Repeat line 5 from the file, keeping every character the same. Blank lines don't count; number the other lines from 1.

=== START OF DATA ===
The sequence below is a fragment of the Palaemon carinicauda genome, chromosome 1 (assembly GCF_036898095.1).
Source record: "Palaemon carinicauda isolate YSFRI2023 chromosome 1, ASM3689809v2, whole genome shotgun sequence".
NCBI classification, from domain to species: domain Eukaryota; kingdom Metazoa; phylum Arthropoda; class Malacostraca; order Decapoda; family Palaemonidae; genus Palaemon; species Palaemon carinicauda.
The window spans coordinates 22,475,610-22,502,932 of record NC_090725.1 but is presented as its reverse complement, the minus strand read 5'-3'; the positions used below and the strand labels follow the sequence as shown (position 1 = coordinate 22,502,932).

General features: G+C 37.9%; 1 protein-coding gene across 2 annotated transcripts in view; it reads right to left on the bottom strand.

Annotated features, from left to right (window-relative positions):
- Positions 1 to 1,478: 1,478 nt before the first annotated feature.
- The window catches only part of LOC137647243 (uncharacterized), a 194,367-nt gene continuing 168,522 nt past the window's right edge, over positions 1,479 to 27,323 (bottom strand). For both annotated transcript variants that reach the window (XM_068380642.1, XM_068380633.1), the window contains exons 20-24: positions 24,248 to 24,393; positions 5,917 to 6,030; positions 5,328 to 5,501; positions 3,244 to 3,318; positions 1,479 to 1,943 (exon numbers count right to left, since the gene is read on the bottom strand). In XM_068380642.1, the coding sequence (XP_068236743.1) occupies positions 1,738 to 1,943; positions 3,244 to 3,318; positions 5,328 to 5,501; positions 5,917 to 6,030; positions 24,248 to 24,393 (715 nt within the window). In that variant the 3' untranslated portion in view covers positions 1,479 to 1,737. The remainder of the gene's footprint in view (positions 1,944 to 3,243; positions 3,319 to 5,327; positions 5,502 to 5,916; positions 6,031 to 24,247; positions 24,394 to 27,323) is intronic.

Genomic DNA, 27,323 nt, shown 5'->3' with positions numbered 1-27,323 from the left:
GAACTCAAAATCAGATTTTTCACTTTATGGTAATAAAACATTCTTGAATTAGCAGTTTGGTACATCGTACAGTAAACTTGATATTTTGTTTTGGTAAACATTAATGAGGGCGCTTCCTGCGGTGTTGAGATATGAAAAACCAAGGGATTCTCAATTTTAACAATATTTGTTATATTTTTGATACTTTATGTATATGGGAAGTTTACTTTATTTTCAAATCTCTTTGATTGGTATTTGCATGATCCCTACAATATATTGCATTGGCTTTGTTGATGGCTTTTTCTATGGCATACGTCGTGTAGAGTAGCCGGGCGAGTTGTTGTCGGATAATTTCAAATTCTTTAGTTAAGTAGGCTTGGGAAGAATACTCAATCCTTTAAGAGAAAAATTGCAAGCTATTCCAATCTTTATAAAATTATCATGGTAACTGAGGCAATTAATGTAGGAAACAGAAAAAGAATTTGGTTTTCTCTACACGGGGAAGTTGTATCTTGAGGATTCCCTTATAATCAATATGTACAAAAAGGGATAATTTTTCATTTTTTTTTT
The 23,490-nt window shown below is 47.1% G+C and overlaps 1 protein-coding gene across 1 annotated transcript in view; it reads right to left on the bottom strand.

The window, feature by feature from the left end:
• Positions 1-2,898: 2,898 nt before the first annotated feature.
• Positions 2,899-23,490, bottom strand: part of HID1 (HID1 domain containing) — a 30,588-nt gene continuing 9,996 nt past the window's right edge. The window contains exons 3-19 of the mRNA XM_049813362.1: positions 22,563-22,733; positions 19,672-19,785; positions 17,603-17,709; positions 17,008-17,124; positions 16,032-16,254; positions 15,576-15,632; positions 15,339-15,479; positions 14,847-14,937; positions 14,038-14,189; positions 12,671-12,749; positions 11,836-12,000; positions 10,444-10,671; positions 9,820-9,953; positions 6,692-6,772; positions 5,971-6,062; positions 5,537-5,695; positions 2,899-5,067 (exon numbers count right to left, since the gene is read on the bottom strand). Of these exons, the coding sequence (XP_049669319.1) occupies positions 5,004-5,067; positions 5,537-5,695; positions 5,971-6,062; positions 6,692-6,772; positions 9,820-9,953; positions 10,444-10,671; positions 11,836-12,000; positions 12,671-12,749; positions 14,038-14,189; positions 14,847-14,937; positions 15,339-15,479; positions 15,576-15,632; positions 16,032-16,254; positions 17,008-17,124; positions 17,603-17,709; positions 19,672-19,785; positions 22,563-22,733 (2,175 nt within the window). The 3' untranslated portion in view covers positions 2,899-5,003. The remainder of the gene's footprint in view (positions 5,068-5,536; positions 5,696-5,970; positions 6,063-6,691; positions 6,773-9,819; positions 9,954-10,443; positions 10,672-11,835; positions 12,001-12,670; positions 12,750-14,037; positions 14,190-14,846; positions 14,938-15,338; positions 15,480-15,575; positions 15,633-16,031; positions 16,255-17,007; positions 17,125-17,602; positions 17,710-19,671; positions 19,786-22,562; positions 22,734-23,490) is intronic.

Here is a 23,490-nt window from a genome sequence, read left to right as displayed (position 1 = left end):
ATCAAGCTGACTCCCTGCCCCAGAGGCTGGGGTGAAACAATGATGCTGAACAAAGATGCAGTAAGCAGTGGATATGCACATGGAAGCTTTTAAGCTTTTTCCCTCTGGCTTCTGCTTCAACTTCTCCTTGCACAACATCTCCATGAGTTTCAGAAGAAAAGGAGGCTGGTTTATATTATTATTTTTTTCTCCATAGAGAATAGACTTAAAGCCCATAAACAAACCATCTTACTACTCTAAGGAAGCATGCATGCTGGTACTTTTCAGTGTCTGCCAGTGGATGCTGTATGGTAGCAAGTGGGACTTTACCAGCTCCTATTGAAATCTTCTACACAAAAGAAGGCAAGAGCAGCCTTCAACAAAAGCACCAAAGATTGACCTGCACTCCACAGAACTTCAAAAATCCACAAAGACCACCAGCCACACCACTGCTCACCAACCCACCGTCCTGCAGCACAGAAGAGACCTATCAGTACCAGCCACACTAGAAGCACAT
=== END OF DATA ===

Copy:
General features: G+C 37.9%; 1 protein-coding gene across 2 annotated transcripts in view; it reads right to left on the bottom strand.